Everyone is looking forward to 2019 if only because 2018 has been so ugly. Before we can talk about the best investments to make in 2019, we have to quickly explore what has gone wrong in 2018.
Stocks stumbled in the first quarter, rallied for most of the second and third quarters, then rolled over and died again in October.
Much of the massive gain in 2017 was likely powered by investors looking forward to the profit windfall following the corporate tax cuts at the end of last year.
Going forward, we’ll be comparing post-tax-cut profits to post-tax-cut profits as opposed to higher post-cut to lower pre-cut.
Meanwhile, at 2 times sales, the S&P 500’s price-to-sales ratio is sitting near all-time highs, and the cyclically adjusted price-to-earnings ratio, or “CAPE,” of 29.6 is priced at a level consistent with market tops.
Fortunately, I think the new year provides an opportunity to wipe the slate clean. In my opinion, here are five of the best investments you can make in 2019, come what may in the stock market.
The IRS is letting us sock back a little more cash free of current-year income taxes.
The contribution limits for 401(k) plans, 403(b) plans and most other employer-sponsored retirement plans will be rising from $18,500 to $19,000.
If you’re 50 or older, you can continue to make an additional $6,000 in “catch up” contributions, bringing the total to $25,000. These numbers include only salary deferral; any employer matching or profit sharing is icing on the cake.
Money manager Jeremy Grantham, co-founder of GMO projects annual losses of 5.2% on U.S. large-cap stocks, losses of 2.1% on U.S. small-cap stocks and flat returns in U.S. bonds.
In fact, Grantham is projecting flat or negative returns in every major asset class but two: emerging-market stocks and emerging-market bonds.
GMO forecasts EM stocks and bonds to return 3.2% and 2.2% per year, respectively, over the next seven years.
Over the past five years – a period that has seen the U.S. market rise by nearly 45% – the iShares MSCI Emerging Markets ETF (EEM) is actually down by about 3%.
I think the short-term outlook for emerging markets is cloudy, particularly with Chinese growth slowing. And, in my opinion,you should never put a large chunk of your portfolio in something as volatile as emerging market stocks.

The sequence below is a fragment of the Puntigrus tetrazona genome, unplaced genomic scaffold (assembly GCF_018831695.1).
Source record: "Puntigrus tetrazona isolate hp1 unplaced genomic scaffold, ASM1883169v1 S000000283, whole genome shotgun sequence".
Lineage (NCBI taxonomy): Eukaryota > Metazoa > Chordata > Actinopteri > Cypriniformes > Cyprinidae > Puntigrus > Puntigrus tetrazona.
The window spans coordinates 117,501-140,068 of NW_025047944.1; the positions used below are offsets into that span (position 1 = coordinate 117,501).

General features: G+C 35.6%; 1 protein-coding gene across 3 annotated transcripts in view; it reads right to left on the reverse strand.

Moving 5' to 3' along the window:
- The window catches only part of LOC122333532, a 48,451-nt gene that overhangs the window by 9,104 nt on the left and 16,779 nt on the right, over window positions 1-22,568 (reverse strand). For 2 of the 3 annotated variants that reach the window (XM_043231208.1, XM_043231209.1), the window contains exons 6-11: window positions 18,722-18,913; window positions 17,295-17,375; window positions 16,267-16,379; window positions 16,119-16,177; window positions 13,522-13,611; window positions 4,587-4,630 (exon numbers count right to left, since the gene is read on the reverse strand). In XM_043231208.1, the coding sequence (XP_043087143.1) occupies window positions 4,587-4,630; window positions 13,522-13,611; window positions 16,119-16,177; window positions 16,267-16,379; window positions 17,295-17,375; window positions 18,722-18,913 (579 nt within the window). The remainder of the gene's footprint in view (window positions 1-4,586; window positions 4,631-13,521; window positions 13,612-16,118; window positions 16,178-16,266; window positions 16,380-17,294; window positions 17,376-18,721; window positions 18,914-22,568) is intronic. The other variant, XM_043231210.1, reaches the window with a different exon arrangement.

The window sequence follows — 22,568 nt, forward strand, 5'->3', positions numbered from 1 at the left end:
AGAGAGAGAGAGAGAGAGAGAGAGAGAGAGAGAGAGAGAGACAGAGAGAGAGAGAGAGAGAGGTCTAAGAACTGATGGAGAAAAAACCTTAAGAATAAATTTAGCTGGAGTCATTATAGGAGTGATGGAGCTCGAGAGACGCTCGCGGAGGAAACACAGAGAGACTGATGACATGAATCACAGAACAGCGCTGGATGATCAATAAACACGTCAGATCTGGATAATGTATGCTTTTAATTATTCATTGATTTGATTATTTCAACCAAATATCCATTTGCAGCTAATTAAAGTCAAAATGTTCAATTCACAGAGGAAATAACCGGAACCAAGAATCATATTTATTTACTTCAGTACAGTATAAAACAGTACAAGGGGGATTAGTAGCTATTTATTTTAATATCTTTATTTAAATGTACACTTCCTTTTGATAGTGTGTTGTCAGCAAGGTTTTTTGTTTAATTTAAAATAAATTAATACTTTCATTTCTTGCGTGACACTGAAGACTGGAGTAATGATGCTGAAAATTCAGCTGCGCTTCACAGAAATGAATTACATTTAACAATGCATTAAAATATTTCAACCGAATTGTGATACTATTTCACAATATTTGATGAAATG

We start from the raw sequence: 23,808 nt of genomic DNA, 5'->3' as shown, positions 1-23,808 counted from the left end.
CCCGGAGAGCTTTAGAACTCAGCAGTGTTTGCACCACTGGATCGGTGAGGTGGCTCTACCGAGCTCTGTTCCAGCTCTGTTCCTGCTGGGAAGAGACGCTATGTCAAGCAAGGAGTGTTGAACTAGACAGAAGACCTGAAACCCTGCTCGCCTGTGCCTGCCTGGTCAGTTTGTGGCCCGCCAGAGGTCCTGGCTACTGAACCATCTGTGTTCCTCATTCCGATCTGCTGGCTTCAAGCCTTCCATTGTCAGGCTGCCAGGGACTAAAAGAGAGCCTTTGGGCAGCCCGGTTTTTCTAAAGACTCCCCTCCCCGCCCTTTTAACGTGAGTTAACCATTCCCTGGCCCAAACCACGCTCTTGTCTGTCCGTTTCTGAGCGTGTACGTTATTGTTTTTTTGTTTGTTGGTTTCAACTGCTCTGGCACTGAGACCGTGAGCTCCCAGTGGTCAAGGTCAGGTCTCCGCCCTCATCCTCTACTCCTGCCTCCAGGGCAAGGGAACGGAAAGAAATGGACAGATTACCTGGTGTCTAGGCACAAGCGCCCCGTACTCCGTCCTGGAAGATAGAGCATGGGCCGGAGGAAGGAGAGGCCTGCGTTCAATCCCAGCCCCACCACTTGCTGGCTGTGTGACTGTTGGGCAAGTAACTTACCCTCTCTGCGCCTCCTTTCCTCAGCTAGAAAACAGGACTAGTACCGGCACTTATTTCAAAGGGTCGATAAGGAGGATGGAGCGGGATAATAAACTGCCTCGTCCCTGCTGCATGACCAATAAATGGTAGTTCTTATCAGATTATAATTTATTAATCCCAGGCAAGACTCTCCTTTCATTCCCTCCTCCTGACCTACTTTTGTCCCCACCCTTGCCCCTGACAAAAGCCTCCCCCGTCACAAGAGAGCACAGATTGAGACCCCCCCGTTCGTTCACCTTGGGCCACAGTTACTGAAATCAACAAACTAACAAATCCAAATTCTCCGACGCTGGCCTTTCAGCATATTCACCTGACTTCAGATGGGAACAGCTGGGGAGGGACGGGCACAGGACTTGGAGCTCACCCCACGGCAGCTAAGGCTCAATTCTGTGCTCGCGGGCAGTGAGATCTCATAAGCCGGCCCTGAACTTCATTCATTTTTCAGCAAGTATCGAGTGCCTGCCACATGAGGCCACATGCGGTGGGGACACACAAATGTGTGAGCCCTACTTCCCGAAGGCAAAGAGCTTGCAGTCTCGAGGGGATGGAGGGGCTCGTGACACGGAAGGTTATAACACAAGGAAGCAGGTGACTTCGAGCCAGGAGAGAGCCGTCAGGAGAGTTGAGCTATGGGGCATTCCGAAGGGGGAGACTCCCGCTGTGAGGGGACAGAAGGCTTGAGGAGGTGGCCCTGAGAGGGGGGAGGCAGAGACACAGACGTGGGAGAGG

But given the outlook on the sector, in my view it might make sense to have at least a modest piece of your portfolio invested in emerging-market stocks, mutual funds or exchange-traded funds.
Consider tilting your portfolio toward value stocks.
The past decade has been all about tech stocks, and specifically big data and social media companies such as Facebook (FB), Amazon (AMZN), Apple (AAPL), Netflix (NFLX) and Google parent Alphabet (GOOGL).
But this is more exception than rule in my view.
Over time, growth stocks have generally tracked the broader market. Value stocks have outperformed.
Dimensional Fund Advisors (DFA) ran the numbers for the 90-year period between 1926 and 2016 and found that large-cap growth stocks returned about 9.6% per year, a little better than the S&P 500’s 10.3%.
Large-cap value stocks, by comparison, returned a whopping 12.5%.
Consider more recent experience. Growth stocks have outperformed value stocks by a wide margin since 2009, but value outstripped growth by a wider margin between 2000-08.
The pendulum naturally swings from a value bias to a growth bias and back again. There’s no fixed time limit that says when the pendulum must swing, but the recent outperformance by growth stocks is one of the longest in history.